With near rock star status given the massive response to their last collaboration Betroffenheit, the combination of Vancouver choreographer Crystal Pite and actor Jonathon Young appears to be unstoppable. It will come as no surprise their latest work, Revisor, sold out almost immediately.
Joining forces once again, the duo are presenting another dance/theatre hybrid, this time based on an article in the Yale “Theater” magazine Young read almost fifteen years ago. It is an issue he still carries with him.
“The whole issue was devoted to the famous avant-garde Russian director [Vsevolod] Meyerhold production did of Gogol’s Inspector General,” says Young by phone during a break from Electric Company Theatre’s The Full Light of Day last month.
“It was also about Meyerhold, within the political context of Soviet Russia, and how his artistic expression was embraced by the regime and then how the regime turned against him and started to find counterrevolutionary subversive meanings in his work, and made him disappear,” he continues.
But while the inspiration may have come from the article, Young is clear Revisor has little do with the article itself.
“There’s nothing about Meyerhold and there’s nothing about his production, there’s nothing about Soviet Russia,” he explains. “But there is clearly a regime, there is a sense of military occupation in our show, there’s a sense of a very corrupt power structure that is in decay and that is on the brink of overthrow maybe. This sort of sense of impending change.”
From this kernel, Young says the play has been distilled into a modern reduction of the original play. But while of a contemporary nature, he is also careful to let audiences know it is not necessarily based on events in the world today.
“It is not set in any particular country, or doesn’t necessarily explicitly refer to any particular current events, but certainly has been inspired by them,” he says.
According to Young, Revisor is about a case of mistaken identity, where an impostor finds himself in a bit of a crisis, far from home, without money.
Mistaken for someone who has everything, who has connections and power and influences, he uses that opportunity to take advantage of everybody, and then slips away and disappears after he’s destroyed everything.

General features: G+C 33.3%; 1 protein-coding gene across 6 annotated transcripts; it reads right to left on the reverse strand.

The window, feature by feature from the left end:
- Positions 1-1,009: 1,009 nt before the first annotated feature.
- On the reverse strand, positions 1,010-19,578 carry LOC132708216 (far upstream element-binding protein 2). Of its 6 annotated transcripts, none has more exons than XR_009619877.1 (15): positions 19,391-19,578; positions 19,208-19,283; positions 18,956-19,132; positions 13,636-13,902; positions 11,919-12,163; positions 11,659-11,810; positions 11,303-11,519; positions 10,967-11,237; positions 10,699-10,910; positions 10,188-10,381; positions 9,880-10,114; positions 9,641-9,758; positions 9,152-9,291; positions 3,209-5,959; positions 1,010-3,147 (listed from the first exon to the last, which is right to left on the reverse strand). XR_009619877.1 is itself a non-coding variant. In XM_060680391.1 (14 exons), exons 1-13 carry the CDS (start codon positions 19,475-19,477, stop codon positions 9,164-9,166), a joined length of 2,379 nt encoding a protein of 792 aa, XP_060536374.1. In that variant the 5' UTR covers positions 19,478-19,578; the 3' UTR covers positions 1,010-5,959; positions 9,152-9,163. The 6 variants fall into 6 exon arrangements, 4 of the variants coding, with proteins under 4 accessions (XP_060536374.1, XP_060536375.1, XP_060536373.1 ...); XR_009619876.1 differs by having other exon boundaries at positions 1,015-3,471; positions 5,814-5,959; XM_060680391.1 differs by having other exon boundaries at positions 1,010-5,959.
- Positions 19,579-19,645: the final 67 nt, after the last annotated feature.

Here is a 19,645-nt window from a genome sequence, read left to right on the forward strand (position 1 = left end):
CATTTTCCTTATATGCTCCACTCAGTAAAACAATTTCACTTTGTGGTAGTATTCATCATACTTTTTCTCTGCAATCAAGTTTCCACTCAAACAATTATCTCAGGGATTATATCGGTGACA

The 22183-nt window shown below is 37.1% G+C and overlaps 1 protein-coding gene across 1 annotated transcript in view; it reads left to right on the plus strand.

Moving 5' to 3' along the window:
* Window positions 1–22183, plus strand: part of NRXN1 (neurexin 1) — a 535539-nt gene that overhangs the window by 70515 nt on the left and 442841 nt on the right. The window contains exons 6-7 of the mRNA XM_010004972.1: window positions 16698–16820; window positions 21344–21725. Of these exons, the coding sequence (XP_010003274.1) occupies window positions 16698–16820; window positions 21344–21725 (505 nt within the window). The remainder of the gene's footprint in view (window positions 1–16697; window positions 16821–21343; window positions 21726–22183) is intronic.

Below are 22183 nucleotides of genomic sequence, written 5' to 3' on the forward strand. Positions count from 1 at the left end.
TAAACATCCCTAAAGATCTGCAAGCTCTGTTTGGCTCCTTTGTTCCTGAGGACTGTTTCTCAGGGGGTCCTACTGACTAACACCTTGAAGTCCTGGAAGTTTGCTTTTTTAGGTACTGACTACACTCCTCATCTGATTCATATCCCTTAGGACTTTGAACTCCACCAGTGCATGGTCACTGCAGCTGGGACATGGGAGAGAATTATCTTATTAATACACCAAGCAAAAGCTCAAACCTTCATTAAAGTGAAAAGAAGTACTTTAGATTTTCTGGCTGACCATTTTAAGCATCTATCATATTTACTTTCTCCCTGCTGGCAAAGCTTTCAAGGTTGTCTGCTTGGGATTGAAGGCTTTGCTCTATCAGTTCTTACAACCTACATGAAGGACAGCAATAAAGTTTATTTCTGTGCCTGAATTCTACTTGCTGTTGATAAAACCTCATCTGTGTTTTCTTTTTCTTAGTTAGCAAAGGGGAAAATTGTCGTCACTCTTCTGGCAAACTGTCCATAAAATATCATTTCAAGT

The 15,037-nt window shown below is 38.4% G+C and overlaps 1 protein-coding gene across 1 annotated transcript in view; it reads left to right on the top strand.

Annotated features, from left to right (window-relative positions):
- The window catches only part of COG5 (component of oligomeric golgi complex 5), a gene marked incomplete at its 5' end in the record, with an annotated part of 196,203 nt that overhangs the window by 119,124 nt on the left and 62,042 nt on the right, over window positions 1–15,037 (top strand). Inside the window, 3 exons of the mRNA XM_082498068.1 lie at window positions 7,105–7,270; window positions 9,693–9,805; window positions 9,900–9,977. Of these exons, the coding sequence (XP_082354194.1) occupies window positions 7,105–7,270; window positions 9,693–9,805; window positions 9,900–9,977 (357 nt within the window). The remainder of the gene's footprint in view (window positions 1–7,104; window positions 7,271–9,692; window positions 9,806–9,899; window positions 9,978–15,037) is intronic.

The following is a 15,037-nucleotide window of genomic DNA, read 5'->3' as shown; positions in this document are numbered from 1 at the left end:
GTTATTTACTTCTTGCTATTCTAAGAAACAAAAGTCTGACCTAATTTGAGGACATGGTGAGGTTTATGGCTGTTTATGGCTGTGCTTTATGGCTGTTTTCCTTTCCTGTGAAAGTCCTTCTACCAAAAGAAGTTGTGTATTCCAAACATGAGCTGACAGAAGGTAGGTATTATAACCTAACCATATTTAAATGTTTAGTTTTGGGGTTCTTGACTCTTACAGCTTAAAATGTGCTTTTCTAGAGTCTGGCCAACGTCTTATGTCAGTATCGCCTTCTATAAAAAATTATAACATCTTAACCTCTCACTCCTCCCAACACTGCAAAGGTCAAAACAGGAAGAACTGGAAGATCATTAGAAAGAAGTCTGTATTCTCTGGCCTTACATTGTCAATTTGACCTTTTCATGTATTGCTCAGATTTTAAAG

“In that sense, it’s about a bunch of powerful people bending over backwards to please someone who has no power at all, and they look very foolish in the end,” says Young.
For the collaboration with choreographer Pite, Young says it all begins, as it did with Betroffenheit, with the text.
“And then a lengthy process of conversation between Crystal and I in terms of how this language might exist on stage, and how it might be in conversation with choreography of them,” he explains. “We didn’t know how they were connected other than the fact that they would be connected physically, and then we made the show that way.”
In a media release, Pite describes the process with Revisor as a kind of feedback loop, similar to working with original music.
“Sometimes the text acts as a way of underscoring the physical: it is both musical and meaningful,” explains Pite. “Similarly to a musical score, the choreography can move analogously with the rhythm of the text and reflect its message, or it can be at odds with it, creating tension between what we’re hearing and what we’re seeing.”
For Young, known primarily as an actor, the idea of combining movement with theatre is not outside his realm, noting that all of his work with Electric Company has been very physical.
“Most of Electric Company’s productions have had some of the narrative taken on by physical imagery, and sometimes full-on choreography,” he says.
It is evident part of the process also comes from the relationship developed over the years between Young and Pite. Having first met when Pite was hired to choreograph projects with Electric Company Theatre – the Vancouver company co-founded by Young – their association has continued through Betroffenheit, The Statement for Nederlands Dans Theater, and now with Revisor.
“Anyone who has seen Betroffenheit and The Statement will see the development in some of the ideas that exists in Betroffenheit, and explored differently,” he says.
And while on its surface Revisor doesn’t seem to have the same very personal connection as it did with Betroffenheit, Young insists Revisor still comes from a personal place.
“I always have a tendency to be looking and exploring inner worlds, even if there’s overtly political content in the piece,” he says. “I’m still more interested in what’s going on inside people, and why these structures that exist internally also seem to be reflective historically and politically.”
Revisor plays the Vancouver Playhouse in its sold out run later this month. Visit dancehouse.ca for more information.